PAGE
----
You can lift it up and place it in a room to be cleaned and once done it will revert to programmed cleaning.
You can use the remote to make it clean a specific area.
The house must be prepared for the cleaner. That means placing everything off the floor that could interfere with the cleaner including electrical cables, clothes, shoes, chairs, bins, footstools, side tables, even overhanging bed linen, etc.
It does not do edges, corners or behind doors. In the month of use we have had to use a standard vacuum cleaner to get into these spaces.
The .7l dust canister, filter and motorised brush must be cleaned after each use.
I do not yet trust it to do its job unattended although the Wi-Fi connection will send an alert if it gets caught up, or the dust bag is full etc.
My review is coloured by the fact that while it is probably the most superior robotic cleaner on the planet its quirks stopped me running out and buying one.
Interestingly my sister-in-law helped in this review. She has a much lower cost robotic vacuum cleaner and says all the above points are “minor” – she would not be without one. For now, my recommendation is if you have the right type of residence, a bit of patience to refine the floor plan, and if money is not an issue, then it could relieve you of another tedious chore.
Essentially it can vacuum the whole of a single level, average sized home (subject to the above caveats) on an ad-hoc or scheduled basis.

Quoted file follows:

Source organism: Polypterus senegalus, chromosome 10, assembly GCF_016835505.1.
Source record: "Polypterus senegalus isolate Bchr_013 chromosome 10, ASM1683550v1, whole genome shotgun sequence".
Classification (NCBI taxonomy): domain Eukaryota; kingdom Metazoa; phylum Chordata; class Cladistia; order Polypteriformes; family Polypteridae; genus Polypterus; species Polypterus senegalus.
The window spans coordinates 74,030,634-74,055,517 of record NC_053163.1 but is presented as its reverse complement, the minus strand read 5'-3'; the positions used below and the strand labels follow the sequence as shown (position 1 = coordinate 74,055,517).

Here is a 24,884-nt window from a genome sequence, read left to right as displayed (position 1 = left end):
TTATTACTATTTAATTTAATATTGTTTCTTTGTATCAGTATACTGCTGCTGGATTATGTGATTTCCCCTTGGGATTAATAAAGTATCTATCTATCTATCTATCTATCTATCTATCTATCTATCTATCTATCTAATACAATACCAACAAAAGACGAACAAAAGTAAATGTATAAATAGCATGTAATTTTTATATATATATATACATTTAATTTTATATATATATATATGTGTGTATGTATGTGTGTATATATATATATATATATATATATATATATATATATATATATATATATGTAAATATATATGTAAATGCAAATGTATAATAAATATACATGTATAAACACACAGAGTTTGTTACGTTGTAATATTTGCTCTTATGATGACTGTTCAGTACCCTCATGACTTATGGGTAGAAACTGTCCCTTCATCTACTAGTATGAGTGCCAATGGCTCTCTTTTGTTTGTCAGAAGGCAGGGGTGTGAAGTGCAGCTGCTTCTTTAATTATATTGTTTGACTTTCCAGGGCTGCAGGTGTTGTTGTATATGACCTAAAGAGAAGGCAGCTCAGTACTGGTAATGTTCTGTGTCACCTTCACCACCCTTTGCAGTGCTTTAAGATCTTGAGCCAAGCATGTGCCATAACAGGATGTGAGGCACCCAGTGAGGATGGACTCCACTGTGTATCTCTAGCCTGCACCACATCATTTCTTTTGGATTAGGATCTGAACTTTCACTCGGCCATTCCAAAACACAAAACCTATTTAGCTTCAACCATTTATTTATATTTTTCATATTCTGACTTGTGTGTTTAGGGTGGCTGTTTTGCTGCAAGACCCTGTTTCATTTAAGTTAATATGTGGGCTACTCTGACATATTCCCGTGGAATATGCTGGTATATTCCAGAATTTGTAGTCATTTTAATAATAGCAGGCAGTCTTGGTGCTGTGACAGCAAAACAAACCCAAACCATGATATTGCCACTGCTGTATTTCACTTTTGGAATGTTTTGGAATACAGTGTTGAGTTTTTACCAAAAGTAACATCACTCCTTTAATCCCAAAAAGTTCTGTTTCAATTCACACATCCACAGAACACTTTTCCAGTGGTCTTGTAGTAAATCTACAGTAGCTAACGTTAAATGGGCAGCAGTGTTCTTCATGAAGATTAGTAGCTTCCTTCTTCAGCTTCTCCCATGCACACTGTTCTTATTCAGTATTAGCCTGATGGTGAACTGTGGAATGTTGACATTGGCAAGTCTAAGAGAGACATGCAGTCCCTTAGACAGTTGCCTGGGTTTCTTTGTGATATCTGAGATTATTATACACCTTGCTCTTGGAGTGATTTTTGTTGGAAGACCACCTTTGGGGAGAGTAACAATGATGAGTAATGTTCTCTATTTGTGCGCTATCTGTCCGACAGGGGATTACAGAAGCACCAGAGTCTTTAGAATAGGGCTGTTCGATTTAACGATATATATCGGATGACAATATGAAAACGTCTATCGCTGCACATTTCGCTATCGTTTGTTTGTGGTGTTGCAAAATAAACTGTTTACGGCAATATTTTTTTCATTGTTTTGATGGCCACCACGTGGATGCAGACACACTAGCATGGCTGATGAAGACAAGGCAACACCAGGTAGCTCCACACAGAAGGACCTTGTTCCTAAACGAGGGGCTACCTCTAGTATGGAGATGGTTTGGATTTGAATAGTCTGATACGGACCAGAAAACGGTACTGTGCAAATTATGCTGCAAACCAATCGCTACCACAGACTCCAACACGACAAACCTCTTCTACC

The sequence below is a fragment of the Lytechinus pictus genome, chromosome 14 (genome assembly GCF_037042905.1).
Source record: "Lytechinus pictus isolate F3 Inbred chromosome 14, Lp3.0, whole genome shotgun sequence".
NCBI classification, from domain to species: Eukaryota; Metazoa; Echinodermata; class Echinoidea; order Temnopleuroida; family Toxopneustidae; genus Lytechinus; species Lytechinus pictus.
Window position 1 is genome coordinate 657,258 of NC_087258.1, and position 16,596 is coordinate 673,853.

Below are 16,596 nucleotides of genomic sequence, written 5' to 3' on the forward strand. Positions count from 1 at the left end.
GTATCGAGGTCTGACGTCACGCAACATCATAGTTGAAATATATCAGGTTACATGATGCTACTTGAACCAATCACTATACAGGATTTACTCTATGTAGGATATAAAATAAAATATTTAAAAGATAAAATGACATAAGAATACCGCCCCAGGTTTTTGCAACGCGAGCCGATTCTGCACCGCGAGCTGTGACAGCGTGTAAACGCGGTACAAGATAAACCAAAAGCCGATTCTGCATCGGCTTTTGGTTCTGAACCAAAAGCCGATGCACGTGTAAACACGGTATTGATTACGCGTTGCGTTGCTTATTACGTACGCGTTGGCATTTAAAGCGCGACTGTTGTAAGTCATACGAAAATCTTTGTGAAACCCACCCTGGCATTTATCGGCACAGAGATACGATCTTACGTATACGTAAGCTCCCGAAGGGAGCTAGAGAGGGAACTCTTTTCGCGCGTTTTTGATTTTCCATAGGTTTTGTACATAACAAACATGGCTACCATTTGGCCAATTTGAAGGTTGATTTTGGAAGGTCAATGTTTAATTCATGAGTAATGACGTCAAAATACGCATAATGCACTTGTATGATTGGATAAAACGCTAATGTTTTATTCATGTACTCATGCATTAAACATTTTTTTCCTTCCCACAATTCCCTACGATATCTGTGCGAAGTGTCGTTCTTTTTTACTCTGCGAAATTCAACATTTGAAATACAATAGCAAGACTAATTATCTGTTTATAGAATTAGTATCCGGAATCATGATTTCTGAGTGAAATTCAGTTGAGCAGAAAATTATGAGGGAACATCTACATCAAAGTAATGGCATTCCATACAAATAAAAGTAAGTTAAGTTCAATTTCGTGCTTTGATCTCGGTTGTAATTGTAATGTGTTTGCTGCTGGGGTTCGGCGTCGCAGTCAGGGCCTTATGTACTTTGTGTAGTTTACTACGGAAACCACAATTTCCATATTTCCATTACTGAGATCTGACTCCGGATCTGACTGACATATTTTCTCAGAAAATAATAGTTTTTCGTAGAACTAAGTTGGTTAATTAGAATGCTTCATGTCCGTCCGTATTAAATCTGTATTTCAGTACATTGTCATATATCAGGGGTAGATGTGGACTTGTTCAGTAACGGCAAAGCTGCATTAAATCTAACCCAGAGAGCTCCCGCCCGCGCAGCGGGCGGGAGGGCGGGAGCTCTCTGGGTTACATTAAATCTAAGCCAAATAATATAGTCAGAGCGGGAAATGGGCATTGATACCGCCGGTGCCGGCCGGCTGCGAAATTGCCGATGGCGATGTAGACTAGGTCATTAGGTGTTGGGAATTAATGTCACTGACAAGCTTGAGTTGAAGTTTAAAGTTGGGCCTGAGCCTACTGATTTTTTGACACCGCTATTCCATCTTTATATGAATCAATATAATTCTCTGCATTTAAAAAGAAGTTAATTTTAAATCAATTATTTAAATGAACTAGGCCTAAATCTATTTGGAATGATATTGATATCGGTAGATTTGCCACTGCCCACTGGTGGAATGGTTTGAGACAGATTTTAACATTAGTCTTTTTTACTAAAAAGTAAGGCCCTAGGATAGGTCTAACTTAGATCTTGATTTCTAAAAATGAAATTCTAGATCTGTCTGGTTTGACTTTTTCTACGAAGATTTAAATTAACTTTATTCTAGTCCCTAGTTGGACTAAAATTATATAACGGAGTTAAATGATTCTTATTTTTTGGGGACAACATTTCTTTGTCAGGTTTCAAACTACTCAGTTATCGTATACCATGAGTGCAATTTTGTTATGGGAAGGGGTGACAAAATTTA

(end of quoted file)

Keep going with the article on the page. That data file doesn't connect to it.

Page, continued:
In comparison to many robotic cleaners it is largish – 378 (D) x 362 (W) x 135mm (H) and 4.9kg. That means it cannot vacuum under anything with less than 150mm clearance – that rules out under many bed ensembles and lounge suites.
It needs a 240V powers point and the docking station goes against a wall and needs 500mm clearance either side.
It has low noise levels – max is around 78dB, normal is 65dB and quiet is 55db. It is less unobtrusive than most barrel vacuum cleaners.
The larger size means it has a huge 311mm wide brush that features soft and stiff bristles, as well as rubber blades. I note that a lot of reviews of other brands lament their smaller brush size. Press two yellow tabs and the brush comes out making it very easy to remove hair and lint. A reminder that if you don’t clean the vacuum ‘hole’ every time the entry to the dust canister can become clogged.
It comes with two washable filters (use one and rinse one under a tap) and a cleaning tool.
The sensors do a great job of avoiding stairs. It also comes with a ‘Virtual Guard’ – an infra-red beam device that sets up a no-go barrier if needed. It needs two D-Cell batteries – not supplied.
Available for iOS and Android Samsung Smart Home app is obviously designed to control a huge range of smart appliances. Its main purpose is to set rules for going out, coming home, good night and good morning.
The schedule function is flexible allowing single or multiple days or weekly repeat at a specified time. It also has a history to see what it has done.